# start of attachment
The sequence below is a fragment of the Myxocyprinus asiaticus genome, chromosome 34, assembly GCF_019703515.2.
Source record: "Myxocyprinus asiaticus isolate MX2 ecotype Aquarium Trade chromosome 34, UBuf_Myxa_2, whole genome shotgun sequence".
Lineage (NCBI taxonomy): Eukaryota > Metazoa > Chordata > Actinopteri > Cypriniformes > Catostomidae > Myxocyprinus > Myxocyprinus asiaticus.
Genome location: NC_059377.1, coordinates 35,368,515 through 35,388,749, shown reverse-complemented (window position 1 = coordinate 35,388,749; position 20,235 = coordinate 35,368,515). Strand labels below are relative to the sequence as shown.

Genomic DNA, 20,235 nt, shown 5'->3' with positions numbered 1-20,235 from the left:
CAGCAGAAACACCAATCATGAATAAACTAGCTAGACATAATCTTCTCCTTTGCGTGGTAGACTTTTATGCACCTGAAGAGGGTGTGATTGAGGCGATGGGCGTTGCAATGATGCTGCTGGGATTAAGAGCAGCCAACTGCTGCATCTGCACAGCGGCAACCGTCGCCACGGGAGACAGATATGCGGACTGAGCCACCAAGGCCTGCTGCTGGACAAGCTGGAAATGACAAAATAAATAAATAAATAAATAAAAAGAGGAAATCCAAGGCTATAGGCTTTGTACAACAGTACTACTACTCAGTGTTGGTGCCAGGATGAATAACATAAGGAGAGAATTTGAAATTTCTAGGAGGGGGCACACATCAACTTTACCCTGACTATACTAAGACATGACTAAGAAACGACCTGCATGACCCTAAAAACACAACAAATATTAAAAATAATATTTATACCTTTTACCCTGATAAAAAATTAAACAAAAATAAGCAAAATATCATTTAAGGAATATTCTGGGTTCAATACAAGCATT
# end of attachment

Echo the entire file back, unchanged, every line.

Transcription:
The sequence below is a fragment of the Myxocyprinus asiaticus genome, chromosome 34, assembly GCF_019703515.2.
Source record: "Myxocyprinus asiaticus isolate MX2 ecotype Aquarium Trade chromosome 34, UBuf_Myxa_2, whole genome shotgun sequence".
Lineage (NCBI taxonomy): Eukaryota > Metazoa > Chordata > Actinopteri > Cypriniformes > Catostomidae > Myxocyprinus > Myxocyprinus asiaticus.
Genome location: NC_059377.1, coordinates 35,368,515 through 35,388,749, shown reverse-complemented (window position 1 = coordinate 35,388,749; position 20,235 = coordinate 35,368,515). Strand labels below are relative to the sequence as shown.

Genomic DNA, 20,235 nt, shown 5'->3' with positions numbered 1-20,235 from the left:
CAGCAGAAACACCAATCATGAATAAACTAGCTAGACATAATCTTCTCCTTTGCGTGGTAGACTTTTATGCACCTGAAGAGGGTGTGATTGAGGCGATGGGCGTTGCAATGATGCTGCTGGGATTAAGAGCAGCCAACTGCTGCATCTGCACAGCGGCAACCGTCGCCACGGGAGACAGATATGCGGACTGAGCCACCAAGGCCTGCTGCTGGACAAGCTGGAAATGACAAAATAAATAAATAAATAAATAAAAAGAGGAAATCCAAGGCTATAGGCTTTGTACAACAGTACTACTACTCAGTGTTGGTGCCAGGATGAATAACATAAGGAGAGAATTTGAAATTTCTAGGAGGGGGCACACATCAACTTTACCCTGACTATACTAAGACATGACTAAGAAACGACCTGCATGACCCTAAAAACACAACAAATATTAAAAATAATATTTATACCTTTTACCCTGATAAAAAATTAAACAAAAATAAGCAAAATATCATTTAAGGAATATTCTGGGTTCAATACAAGCATT